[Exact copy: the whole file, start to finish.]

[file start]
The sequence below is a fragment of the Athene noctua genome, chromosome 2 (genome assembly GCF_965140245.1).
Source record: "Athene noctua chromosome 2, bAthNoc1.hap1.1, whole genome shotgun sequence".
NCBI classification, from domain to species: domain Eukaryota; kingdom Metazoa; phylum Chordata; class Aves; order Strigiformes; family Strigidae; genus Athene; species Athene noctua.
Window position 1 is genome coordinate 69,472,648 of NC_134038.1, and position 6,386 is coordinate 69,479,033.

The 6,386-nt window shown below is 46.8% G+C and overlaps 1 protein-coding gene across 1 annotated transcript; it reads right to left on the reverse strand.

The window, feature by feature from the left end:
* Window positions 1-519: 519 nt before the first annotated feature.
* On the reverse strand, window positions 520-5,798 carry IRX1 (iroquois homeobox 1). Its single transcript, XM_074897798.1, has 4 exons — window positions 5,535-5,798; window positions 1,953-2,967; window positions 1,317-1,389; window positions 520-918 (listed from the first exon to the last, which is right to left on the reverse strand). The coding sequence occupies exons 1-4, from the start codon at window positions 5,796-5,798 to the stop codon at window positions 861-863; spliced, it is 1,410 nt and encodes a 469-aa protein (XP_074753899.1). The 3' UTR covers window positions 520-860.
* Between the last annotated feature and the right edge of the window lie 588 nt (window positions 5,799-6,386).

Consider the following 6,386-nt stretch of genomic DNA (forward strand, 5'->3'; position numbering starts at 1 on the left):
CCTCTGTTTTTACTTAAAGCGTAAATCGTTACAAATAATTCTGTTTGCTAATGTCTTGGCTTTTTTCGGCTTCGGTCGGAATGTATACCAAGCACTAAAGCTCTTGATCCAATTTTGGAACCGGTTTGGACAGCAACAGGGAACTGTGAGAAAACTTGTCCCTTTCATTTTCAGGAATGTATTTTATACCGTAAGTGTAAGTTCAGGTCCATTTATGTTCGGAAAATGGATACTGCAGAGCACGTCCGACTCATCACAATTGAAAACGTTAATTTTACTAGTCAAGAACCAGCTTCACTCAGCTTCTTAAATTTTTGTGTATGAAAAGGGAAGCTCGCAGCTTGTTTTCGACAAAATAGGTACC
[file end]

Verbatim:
The sequence below is a fragment of the Athene noctua genome, chromosome 2 (genome assembly GCF_965140245.1).
Source record: "Athene noctua chromosome 2, bAthNoc1.hap1.1, whole genome shotgun sequence".
NCBI classification, from domain to species: domain Eukaryota; kingdom Metazoa; phylum Chordata; class Aves; order Strigiformes; family Strigidae; genus Athene; species Athene noctua.
Window position 1 is genome coordinate 69,472,648 of NC_134038.1, and position 6,386 is coordinate 69,479,033.

The 6,386-nt window shown below is 46.8% G+C and overlaps 1 protein-coding gene across 1 annotated transcript; it reads right to left on the reverse strand.

The window, feature by feature from the left end:
* Window positions 1-519: 519 nt before the first annotated feature.
* On the reverse strand, window positions 520-5,798 carry IRX1 (iroquois homeobox 1). Its single transcript, XM_074897798.1, has 4 exons — window positions 5,535-5,798; window positions 1,953-2,967; window positions 1,317-1,389; window positions 520-918 (listed from the first exon to the last, which is right to left on the reverse strand). The coding sequence occupies exons 1-4, from the start codon at window positions 5,796-5,798 to the stop codon at window positions 861-863; spliced, it is 1,410 nt and encodes a 469-aa protein (XP_074753899.1). The 3' UTR covers window positions 520-860.
* Between the last annotated feature and the right edge of the window lie 588 nt (window positions 5,799-6,386).

Consider the following 6,386-nt stretch of genomic DNA (forward strand, 5'->3'; position numbering starts at 1 on the left):
CCTCTGTTTTTACTTAAAGCGTAAATCGTTACAAATAATTCTGTTTGCTAATGTCTTGGCTTTTTTCGGCTTCGGTCGGAATGTATACCAAGCACTAAAGCTCTTGATCCAATTTTGGAACCGGTTTGGACAGCAACAGGGAACTGTGAGAAAACTTGTCCCTTTCATTTTCAGGAATGTATTTTATACCGTAAGTGTAAGTTCAGGTCCATTTATGTTCGGAAAATGGATACTGCAGAGCACGTCCGACTCATCACAATTGAAAACGTTAATTTTACTAGTCAAGAACCAGCTTCACTCAGCTTCTTAAATTTTTGTGTATGAAAAGGGAAGCTCGCAGCTTGTTTTCGACAAAATAGGTACC